Just to give hive members one example of what it takes to achieve fluency, I have a friend who is truly fluent in French (meaning French speakers believe he is a native French speaker). This required studying 5 years in High School, majoring in French and Linguistics in University, and getting a Masters in French Literature. Then living in France for 5 years. To maintain his fluency, his reads books (novels and nonfiction) and newspapers written in French and listens to French podcasts every week. He practices his conversation as often as he can, which is about once a month.

 

Ruth in NZ

Edited by lewelma
Link to comment
Share on other sites

No! I mean that having Arabic is an added plus in an oil-and-gas career. Most people won't ever want to take their career overseas, but I'd like to think my kids will want to. If we were in an area where tourism was a major career field I might like them to do ... Japanese?

 

Oh yeah, I see what you mean. Should have been able to think of that for myself. :leaving:

Link to comment
Share on other sites

So - perhaps it would be more useful to have my son tested using this system, in the long run, than having an SAT2 score? And the DELF would be the way to do that in French?

 

Nan

Personally, I *absolutely* recommend getting internationally recognized exams for the languages studied at a level high enough for the certificate to actually mean something (B2+ levels).

 

I do not think it is an either/or thing; you may wish SAT2/AP for the sake of college application process, but get DELF/DALF for employment opportunities and to have it internationally recognized that you do know French indeed. SAT2s mean nothing in the wide world outside of the US, if you want to prove you know French, you have to go with their own exams.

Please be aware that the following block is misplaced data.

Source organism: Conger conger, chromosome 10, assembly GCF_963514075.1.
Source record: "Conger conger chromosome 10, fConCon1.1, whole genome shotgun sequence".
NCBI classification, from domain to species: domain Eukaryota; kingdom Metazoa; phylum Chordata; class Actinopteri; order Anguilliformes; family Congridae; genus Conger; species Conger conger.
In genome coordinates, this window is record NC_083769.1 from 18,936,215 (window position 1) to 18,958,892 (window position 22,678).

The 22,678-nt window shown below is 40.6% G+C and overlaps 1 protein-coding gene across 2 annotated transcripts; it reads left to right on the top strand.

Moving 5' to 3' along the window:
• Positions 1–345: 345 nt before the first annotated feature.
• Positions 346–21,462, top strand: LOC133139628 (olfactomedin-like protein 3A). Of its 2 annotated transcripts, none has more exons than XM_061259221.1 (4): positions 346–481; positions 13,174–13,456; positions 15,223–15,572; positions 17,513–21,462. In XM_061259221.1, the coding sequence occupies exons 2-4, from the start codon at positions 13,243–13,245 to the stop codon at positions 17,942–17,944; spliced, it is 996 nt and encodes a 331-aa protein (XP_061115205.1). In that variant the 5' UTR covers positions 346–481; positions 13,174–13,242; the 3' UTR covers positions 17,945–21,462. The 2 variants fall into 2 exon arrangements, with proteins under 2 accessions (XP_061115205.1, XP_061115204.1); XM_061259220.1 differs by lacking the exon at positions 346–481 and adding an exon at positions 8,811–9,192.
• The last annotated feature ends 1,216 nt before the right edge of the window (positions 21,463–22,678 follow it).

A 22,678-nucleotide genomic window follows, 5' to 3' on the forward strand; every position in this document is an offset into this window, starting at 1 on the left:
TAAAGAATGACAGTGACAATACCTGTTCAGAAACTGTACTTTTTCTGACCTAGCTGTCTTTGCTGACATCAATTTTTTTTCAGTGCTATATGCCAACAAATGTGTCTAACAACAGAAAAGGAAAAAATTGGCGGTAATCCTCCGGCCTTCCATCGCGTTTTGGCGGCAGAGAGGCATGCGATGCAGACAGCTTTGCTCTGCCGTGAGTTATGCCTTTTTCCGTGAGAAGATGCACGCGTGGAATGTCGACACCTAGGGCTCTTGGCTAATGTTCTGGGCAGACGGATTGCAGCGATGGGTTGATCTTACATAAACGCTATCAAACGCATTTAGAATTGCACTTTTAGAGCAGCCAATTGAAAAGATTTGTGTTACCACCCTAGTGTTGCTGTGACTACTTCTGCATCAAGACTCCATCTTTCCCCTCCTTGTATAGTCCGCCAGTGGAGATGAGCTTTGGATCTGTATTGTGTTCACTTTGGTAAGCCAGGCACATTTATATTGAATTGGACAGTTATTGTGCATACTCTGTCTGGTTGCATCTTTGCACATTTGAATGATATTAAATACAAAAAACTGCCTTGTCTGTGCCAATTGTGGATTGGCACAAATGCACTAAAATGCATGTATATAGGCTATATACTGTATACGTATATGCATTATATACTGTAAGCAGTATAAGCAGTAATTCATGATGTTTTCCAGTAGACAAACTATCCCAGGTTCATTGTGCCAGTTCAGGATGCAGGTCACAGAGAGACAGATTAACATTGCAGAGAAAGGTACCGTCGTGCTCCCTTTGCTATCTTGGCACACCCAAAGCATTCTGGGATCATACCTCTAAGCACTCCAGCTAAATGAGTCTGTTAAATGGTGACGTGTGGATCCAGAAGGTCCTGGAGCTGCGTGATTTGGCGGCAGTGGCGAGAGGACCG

I recommend the same for every language barring the native one(s) - if you learn it to a high level, formalize it. Italian has CILS, German has Deutsches Sprachdiplom, etc.

Link to comment
Share on other sites

Wow! I absolutely felt 'loser-ish' when I started reading this thread also. I am teaching spanish and latin to DD11. I took spanish through college and beyond and spent some time in Costa Rica speaking only spanish (I had a headache at the end of every day!) Although I have an affinity for languages and DD does not seem to at this point, I still believe it is crucial to learn at least one other language besides your native.

 

We started with basics (numbers, alphabet, etc) when she was very young and didn't start formal training until she was around 9.

 

My goals:

-functional/conversational in spanish

-have a good exposure to one other of her choosing

-be able to read latin

 

After reading this thread, I might try to add an additional language around high school or maybe revise the 2nd goal to functional/conversational in a 2nd language.

 

You all are so inspirational! :001_smile:

Link to comment
Share on other sites

Join the conversation

You can post now and register later. If you have an account, sign in now to post with your account.

Guest
Reply to this topic...

×   Pasted as rich text.   Paste as plain text instead

  Only 75 emoji are allowed.

×   Your link has been automatically embedded.   Display as a link instead

×   Your previous content has been restored.   Clear editor

×   You cannot paste images directly. Upload or insert images from URL.

 Share

×
×
  • Create New...